It would also allow those businesses to move from level four to level three this week and not wait until next Tuesday.

The PM said the extra five days at level four is only two business days.

This statement says a lot about how little she, and her government understand business.

It is true that it is only two business days for Monday to Friday businesses, but a lot of businesses work on Fridays, Saturdays and public holidays.

Had level 3 started on Thursday, they would have observed the half-day closure for Anzac Day on Saturday, a wide variety and large number of businesses would have used at least some of the other four and a half days to repair some of the damage the lockdown has done.

Food businesses that can do takeaways, retailers able to do contactless transactions, sole-operators who work weekends . . . would have been at work.

Instead, the costs of the lockdown at level four are being imposed unnecessarily for at least four and a half days longer.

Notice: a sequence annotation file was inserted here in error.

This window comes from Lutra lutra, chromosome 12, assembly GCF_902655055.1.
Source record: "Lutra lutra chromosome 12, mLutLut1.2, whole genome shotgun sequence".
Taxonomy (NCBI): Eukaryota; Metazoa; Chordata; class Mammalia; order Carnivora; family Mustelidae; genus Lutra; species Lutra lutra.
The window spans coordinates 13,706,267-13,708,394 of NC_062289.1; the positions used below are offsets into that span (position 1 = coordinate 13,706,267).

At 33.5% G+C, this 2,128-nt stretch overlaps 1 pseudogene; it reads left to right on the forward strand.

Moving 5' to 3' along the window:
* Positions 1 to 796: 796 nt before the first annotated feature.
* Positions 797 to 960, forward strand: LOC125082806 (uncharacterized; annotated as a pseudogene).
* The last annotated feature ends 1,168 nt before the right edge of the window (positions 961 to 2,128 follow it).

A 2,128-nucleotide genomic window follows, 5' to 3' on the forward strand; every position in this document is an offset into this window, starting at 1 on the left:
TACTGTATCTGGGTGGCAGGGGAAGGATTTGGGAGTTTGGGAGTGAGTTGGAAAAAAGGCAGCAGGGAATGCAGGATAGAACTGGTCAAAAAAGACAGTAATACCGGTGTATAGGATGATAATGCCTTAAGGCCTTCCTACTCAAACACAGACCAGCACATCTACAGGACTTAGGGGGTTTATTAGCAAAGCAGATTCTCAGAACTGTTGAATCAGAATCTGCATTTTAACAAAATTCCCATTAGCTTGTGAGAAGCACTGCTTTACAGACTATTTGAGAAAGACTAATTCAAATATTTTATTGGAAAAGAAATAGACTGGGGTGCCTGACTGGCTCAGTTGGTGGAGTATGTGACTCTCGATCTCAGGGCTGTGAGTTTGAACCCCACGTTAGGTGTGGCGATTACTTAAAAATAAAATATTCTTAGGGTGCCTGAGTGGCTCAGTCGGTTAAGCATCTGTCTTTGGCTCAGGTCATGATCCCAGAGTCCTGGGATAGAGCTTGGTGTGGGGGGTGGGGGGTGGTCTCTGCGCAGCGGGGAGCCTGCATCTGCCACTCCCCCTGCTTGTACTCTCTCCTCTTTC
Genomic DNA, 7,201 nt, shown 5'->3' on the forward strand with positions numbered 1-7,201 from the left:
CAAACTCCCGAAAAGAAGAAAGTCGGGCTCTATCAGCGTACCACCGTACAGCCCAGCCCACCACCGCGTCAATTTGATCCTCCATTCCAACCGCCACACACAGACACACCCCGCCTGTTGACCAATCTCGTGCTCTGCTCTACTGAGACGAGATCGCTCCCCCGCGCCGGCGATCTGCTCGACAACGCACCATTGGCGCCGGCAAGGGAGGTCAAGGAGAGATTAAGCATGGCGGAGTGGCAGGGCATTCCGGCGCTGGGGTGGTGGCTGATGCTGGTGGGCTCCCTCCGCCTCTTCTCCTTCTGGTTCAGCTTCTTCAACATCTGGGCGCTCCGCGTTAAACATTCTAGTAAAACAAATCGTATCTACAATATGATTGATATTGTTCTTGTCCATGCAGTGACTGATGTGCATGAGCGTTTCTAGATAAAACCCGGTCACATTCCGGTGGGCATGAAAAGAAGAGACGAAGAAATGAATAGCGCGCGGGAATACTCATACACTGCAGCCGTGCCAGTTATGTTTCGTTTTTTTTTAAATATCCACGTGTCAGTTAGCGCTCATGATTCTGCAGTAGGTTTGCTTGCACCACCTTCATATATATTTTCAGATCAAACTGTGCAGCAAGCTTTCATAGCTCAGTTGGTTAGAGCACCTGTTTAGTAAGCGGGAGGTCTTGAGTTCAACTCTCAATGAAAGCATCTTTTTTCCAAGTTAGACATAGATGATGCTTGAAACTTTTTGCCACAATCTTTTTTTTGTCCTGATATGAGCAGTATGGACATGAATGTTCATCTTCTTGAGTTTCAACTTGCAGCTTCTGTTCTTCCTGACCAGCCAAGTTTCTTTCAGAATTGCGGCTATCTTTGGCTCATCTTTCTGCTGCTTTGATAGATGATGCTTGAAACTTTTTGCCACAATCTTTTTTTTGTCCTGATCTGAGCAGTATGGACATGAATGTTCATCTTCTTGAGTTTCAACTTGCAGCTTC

Those costs aren’t just economic. Business failure and increased unemployment come at a growing social and public health cost.

Ray Avery spells out some of those costs:

. . . What Jacinda Adern and Shaun Hendy should be modelling is what is the likely adverse effects of a continued lockdown on our existing appalling health statistics.

Our domestic violence statistics are a national shame and the police and domestic violence groups are seeing a dramatic increase in cases due to the lockdown.

We have the highest teen suicide rates in the developed world.

Every day one in five of our children goes to school hungry.

Every week sixteen people in New Zealand commit suicide.

Every year around 500 of our citizens die of Flu but we have never focused on eliminating the disease.

Based on the Government’s intervention strategies and New Zealand’s known COVID-19 case related mortality rates, this virus will have caused more economic damage, loss of livelihoods, increased suicides, disruption to our education system, inhuman treatment of our elderly and irreversible social changes than actual deaths to date “associated” with the virus.

We need to focus on facts not statistical modelling when it comes to determining the ongoing health and wellbeing of our citizens.

Given the high cost already imposed by the lockdown, no-one wants to risk lowering the level too soon and then having to increase it again.

But if safety is the guide, that risk would be slight, and the gain of four and a half days when so many more businesses could be operating would be worth it.